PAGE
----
Joslyn Castle

From Wikipedia, the free encyclopedia
Jump to: navigation, search
Joslyn Castle
View from the south
Joslyn Castle is located in Nebraska
Joslyn Castle
Location Omaha, Nebraska
Coordinates 41°15′42.1″N 95°58′18.5″W / 41.261694°N 95.971806°W / 41.261694; -95.971806Coordinates: 41°15′42.1″N 95°58′18.5″W / 41.261694°N 95.971806°W / 41.261694; -95.971806
Built 1903[1]
Architectural style Scottish Baronial
Governing body Joslyn Castle Institute
NRHP Reference # 72000747
Significant dates
Added to NRHP 1972
Designated OMAL May 22, 1979[1]

The George and Sarah Joslyn Home (officially named "Lynhurst," yet known locally as Joslyn Castle), is a mansion located at 3902 Davenport Street in the Gold Coast Historic District of Omaha, Nebraska, USA. Built in the Scottish Baronial style in 1903, the Castle was added to the National Register of Historic Places in 1972. It was designated as an Omaha landmark in 1979.[2]

History[edit]

George Joslyn made his fortune in the ready-print news business and owned the Western Newspaper Union. The Joslyns gave generously to many Omaha-area organizations, including Sarah Joslyn's donation which made Omaha's Joslyn Art Museum possible.

Joslyn Castle was designed by John McDonald, an important local architect. Shortly after George Joslyn bought a farm outside of Omaha in 1893, he began landscaping it. Landscape architect Jens Jensen designed the grounds, as well as the rock work and pools for the conservatory inside the house.[3]

Design[edit]

The 35-room mansion had four stories, as well as a carriage house tower, built before the Castle in 1901, and 5 acres (20,000 m2) of formal gardens and landscaping, including greenhouses, which were completed in 1899. George Joslyn spared little expense planting mature trees on the 5.5-acre (22,000 m2) grounds, and Sarah collected rare botanicals from around the world, especially orchids. According to The Friends of Joslyn Castle, the home was built in just eleven months at a cost of $250,000.[4]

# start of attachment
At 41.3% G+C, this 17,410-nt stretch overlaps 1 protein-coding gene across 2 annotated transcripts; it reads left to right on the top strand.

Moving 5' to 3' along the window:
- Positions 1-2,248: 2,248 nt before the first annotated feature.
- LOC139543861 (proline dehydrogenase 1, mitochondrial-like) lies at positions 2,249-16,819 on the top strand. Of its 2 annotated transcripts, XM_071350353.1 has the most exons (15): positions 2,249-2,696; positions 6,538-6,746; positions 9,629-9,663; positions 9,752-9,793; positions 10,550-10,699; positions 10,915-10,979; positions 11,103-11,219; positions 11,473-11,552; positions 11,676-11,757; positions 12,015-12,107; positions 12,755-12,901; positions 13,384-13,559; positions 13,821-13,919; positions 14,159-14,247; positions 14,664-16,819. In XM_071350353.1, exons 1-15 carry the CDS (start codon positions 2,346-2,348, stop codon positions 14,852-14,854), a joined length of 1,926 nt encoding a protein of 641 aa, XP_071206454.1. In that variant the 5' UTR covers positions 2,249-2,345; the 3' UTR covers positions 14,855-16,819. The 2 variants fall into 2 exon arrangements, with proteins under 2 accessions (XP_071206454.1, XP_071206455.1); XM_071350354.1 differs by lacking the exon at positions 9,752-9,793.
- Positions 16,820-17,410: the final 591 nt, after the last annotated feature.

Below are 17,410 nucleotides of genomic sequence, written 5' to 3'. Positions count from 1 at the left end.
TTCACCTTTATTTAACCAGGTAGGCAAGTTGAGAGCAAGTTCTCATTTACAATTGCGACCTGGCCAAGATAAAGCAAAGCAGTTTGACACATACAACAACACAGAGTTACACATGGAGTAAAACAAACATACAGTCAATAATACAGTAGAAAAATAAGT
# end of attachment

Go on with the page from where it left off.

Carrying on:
The Castle includes a reception hall, music room, ballroom, a library and gold drawing room. The basement at one time had a bowling alley. With the addition of a music room in 1906, the house totaled 19,360 square feet (1,799 m2).[5]

The Castle and the carriage house were built of Kansas silverdale limestone. There is a wrought iron door on the Castle that weighs over a ton.

1913 tornado[edit]

On March 23, 1913, a tornado demolished much of the central and north parts of Omaha. While the home was slightly damaged, inside some furniture, artwork, etchings, and statuary were ruined. A distraught George Joslyn stated that it would take fifteen years to restore the estate grounds to their previous state. The greenhouses were partially destroyed. The Joslyns decided not to rebuild, so they donated the frame to Hanscom Park, where it was used as a greenhouse for fifty years. In the conservatory, many of Sarah Joslyn's orchids and other tropical plants were killed by the cold and snow which followed the tornado.[6] The storm also destroyed a small lake and bridge to the west of the Castle. Today the bridge remains, and an outline of the small lake is visible. The home was repaired and that fall, the Castle hosted a gala event for the wedding of their daughter, Violet.[7]

Three-story stone building with crenellated roofline
View from the northeast

Recent history[edit]

In 1944, the Castle became the headquarters of the Omaha Public Schools district. Some of the walls of the original greenhouses were incorporated into an (1958) office annex by the district.

In 1989, the school system moved to a larger facility in the former Tech High School building. The Castle then became the property of the State of Nebraska. In 1996, the Joslyn Castle became home of the Joslyn Castle Institute for Sustainable Communities. The Institute is charged by the State of Nebraska with managing and preserving the estate.[8] In December 2010, Joslyn Castle was sold by the State of Nebraska to the Joslyn Castle Trust, a private concern created for the purpose of maintaining the historic property.[9]

Today, the Castle is the namesake of the surrounding Joslyn Castle neighborhood,[10] and is a site in the Nebraska Statewide Arboretum.

The Castle and its grounds are open to the public for tours, events, and private rental.[11]

References[edit]

  1. ^ a b "Omaha Landmarks". Omaha Landmarks Heritage Preservation Commission. Retrieved 2013-03-05. 
  2. ^ (nd) Joslyn House. City of Omaha Landmarks Heritage Commission. Retrieved 5/29/07.
  3. ^ (nd) George and Sarah Joslyn Home. Nebraska State Historical Society. Retrieved 5/29/07.
  4. ^ (nd) Castle History. Joslyn Castle website. Retrieved 5/29/07.
  5. ^ (nd) Josyln's Castle. Nebraska State Historical Record. Retrieved 5/29/07.
  6. ^ Sing, Travis (2003). Omaha's Easter Tornado of 1913. Mt. Pleasant, SC: Arcadia Publishing. p. 128. ISBN 978-0-7385-3184-7. 
  7. ^ Sing, Travis (2003). Omaha's Easter Tornado of 1913. Mt. Pleasant, SC: Arcadia Publishing. p. 128. ISBN 978-0-7385-3184-7. 
  8. ^ (nd) Who we are. Joslyn Castle Institute for Sustainable Communities website. Retrieved 5/29/07.
  9. ^ Little, Nano. "A Letter from the Director." Castle Watch. Winter 2011. [1]
  10. ^ (nd) Joslyn Castle Neighborhood Association website. Retrieved 5/29/07.
  11. ^ Joslyn Castle website. Retrieved 2013-07-23.

External links[edit]